Widely adopted in the 1920s and 1930s, guest statutes were state laws that strictly limited liability in car accidents. These laws curtailed the legal rights of "guests"—nonpaying passengers such as friends or neighbors—who brought lawsuits against drivers after being hurt. Generally speaking, they prevented guests from suing car drivers or owners except in cases of a very high degree of negligence. Mere ordinary carelessness was an insufficient ground for a suit: if a guest was injured when a driver momentarily failed to pay attention and crashed the car, most states would reject a lawsuit. The net effect of guest statutes was to protect drivers and insurance companies while leaving injured passengers, for the most part, out of luck. Constitutional challenges to the laws frequently appeared in state and federal courts throughout the middle of the twentieth century, but courts waited until the 1970s and 1980s to begin narrowing and ultimately striking down the statutes in wholesale numbers.
The first guest statutes appeared in 1927, in Connecticut and Iowa (1927 Conn. Pub. Acts 4404, ch. 308, § 1 [repealed 1937]; Iowa Code Ann. § 321.494 [Supp. 1983]). Coinciding with a burst in manufacturing that increased the number of automobiles produced, the laws arose to meet the growing number of suits resulting from car accidents. By 1939, the last year in which a guest statute was enacted, thirty-three states had such laws or court precedents of comparable effect. The rationale behind the statutes was that a driver's liability should be limited: mere carelessness was seen as so commonplace that drivers in all accidents would be held liable for hurting their passengers were that the standard. For an injured passenger to surmount the barriers of a guest statute, greater evidence would have to be shown. A lawsuit would have to prove that the driver's actions were much more than careless—that they were grossly or willfully negligent. Other states went further, setting the standard as willful or wanton mis-conduct. In essence, little short of an utter disregard for safety or a desire to run someone off the road would hold up in court in a civil suit.
Thus, in one typical 1943 case, the Iowa guest statute prevented a passenger from recovering for injury. On May 30, 1942, a four-door Plymouth carrying five teenagers along a narrow, twisty gravel road went out of control, hit a bridge, and turned over. Driving was seventeen-year-old Fabian Gehl. Seconds before the accident, Gehl had leaned over to pick up a cigarette from the floor of the car. John Neyens, an eighteen-year-old passenger who was injured in the accident, sued Gehl. Under the guest statute, Neyens had to convince a jury that Gehl's behavior was reckless. At trial, the jury ruled in favor of the defendant, finding that reaching down for a cigarette, smashing the car into a bridge, and rolling it over was something short of reckless. On appeal, Neyens lost again (Neyens v. Gehl et al., 235 Iowa 115, 15 N.W. 2d 888 ).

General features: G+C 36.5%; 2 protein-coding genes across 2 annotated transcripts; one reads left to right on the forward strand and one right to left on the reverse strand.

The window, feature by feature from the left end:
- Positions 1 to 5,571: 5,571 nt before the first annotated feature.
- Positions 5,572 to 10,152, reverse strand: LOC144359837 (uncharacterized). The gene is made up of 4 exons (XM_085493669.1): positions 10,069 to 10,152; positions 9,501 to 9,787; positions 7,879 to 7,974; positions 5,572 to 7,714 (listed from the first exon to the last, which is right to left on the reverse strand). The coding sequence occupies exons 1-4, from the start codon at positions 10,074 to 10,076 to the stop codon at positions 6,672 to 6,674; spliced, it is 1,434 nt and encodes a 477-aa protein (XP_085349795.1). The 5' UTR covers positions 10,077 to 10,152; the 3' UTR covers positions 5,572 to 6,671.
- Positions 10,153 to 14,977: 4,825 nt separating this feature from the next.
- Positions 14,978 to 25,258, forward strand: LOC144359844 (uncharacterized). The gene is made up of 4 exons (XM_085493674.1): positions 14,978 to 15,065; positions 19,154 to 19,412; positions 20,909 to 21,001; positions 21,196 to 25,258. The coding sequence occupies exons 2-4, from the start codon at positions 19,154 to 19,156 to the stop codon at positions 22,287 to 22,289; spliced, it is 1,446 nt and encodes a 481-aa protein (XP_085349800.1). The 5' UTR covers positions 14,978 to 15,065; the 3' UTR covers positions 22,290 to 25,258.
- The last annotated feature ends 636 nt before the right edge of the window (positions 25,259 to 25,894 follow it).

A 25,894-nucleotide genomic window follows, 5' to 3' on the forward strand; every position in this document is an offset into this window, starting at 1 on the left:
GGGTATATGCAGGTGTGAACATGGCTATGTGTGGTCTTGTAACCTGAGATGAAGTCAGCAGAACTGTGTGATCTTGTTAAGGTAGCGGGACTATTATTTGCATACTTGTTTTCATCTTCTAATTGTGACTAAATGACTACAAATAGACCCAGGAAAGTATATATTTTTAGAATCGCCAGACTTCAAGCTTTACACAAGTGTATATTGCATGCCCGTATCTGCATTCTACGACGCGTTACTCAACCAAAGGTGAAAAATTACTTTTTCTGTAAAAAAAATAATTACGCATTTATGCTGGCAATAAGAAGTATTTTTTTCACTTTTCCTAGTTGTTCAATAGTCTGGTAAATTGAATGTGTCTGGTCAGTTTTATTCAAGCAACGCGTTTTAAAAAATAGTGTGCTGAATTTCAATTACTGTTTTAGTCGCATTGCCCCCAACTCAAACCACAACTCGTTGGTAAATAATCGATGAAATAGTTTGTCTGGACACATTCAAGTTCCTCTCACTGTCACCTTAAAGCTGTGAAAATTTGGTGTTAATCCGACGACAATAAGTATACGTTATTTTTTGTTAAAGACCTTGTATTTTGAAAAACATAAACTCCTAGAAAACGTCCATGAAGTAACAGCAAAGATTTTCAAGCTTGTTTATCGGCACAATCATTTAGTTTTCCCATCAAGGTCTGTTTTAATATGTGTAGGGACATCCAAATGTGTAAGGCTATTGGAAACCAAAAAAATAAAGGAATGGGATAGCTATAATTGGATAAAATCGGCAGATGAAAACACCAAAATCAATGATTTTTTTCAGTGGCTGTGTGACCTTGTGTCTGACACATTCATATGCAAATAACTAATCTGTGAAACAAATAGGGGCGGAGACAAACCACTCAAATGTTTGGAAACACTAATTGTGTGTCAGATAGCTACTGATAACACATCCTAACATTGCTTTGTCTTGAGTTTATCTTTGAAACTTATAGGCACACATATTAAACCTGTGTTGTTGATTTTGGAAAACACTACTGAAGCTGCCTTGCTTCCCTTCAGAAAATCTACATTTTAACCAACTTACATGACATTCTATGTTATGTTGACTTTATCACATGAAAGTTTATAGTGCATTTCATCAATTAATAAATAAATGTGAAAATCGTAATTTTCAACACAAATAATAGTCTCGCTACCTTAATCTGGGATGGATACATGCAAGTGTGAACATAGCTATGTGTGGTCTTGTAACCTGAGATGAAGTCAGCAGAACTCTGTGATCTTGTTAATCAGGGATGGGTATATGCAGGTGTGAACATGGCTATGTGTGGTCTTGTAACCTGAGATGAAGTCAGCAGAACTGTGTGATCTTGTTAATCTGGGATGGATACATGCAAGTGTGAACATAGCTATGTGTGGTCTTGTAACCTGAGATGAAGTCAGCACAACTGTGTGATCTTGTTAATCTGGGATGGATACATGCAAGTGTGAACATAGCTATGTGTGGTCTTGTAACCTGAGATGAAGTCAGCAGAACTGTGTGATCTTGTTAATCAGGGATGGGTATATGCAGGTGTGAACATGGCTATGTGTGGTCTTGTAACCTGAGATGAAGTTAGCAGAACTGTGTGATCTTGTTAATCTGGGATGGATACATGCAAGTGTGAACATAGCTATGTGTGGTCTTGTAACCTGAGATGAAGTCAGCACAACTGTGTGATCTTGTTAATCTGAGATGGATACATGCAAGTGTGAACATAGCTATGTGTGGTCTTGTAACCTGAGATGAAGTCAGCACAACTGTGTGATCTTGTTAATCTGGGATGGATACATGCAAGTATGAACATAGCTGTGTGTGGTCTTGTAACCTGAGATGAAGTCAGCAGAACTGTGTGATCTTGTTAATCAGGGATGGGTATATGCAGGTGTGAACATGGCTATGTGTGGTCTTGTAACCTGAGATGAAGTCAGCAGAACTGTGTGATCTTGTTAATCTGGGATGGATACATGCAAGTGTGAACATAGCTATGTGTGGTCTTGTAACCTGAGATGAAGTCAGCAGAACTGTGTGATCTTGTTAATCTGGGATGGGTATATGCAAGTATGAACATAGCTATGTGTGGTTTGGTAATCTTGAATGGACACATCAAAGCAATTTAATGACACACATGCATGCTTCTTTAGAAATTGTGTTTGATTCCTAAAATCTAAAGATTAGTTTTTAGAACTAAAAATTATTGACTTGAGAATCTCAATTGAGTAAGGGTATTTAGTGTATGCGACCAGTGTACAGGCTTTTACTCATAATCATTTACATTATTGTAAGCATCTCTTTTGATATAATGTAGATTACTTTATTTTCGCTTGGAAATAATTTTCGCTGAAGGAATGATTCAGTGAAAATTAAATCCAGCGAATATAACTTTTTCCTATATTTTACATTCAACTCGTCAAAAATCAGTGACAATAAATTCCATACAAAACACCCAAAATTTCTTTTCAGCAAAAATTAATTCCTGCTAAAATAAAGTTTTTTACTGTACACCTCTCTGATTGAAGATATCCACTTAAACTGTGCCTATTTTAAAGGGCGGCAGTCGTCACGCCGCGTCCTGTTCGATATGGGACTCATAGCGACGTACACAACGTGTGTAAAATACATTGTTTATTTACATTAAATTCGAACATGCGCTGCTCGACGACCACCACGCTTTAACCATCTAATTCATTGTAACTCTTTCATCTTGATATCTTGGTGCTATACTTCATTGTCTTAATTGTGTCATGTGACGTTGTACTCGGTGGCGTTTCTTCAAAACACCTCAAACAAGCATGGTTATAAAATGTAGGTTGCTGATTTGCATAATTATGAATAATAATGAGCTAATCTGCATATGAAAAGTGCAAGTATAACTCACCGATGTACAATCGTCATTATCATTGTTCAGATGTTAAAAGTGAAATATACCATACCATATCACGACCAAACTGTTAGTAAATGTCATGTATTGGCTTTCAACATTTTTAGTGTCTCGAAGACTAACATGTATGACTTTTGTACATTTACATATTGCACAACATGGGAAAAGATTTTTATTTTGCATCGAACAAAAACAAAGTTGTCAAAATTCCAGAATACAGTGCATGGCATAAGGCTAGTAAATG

Over the years, guest statutes caused considerable controversy. When they were defended at all, it was to argue that they were needed to prevent drivers and passengers from colluding to bring fraudulent claims against insurers. Critics took a different tack: they argued that guest statutes unfairly protected drivers and insurance companies, while leaving injured passengers and the survivors of dead passengers with no compensation for their losses. The distinction between paying and nonpaying passengers seemed arbitrary: why should friends given a ride in a car be unable to recover damages when, for example, commuters riding in a bus were able to do so? In many states, even cattle being transported to market enjoyed greater legal protection than a guest in a car. But such arguments fell on deaf ears for many years. As early as 1929, the U.S. Supreme Court rejected a constitutional challenge to a guest statute on due process grounds (Silver v. Silver, 280 U.S. 117, 50 S. Ct. 57, 74 L. Ed. 221), and as late as 1977, it refused to hear another challenge because it did not pose a substantial federal question (Hill v. Garner, 434 U.S. 989, 98 S. Ct. 623, 54 L. Ed. 2d 486 [mem.]).
Nonetheless, the death knell for guest statutes began in the 1970s. As the concept of liability evolved, state legislatures began providing other means for passengers to seek compensation, and a few repealed their guest laws. Reacting to these changes, courts began to carve out exceptions in existing guest statutes, and ultimately to overturn the laws on constitutional grounds. Thus, the Supreme Court of Utah said, when striking down Utah's guest statute in 1984, "The original scope of the guest statute has been substantially narrowed, and its application to any particular guest is both problematic and irrational" (Malan v. Lewis, 693 P.2d 661). By 1996, only Alabama still had a guest statute (Ala. Code § 32-1-2).
Appendix E: Letter from Friedrich K. Juenger to Harry C. Sigman, Esq., September 16, 1994. 1995. Vanderbilt Journal of Transnational Law (May).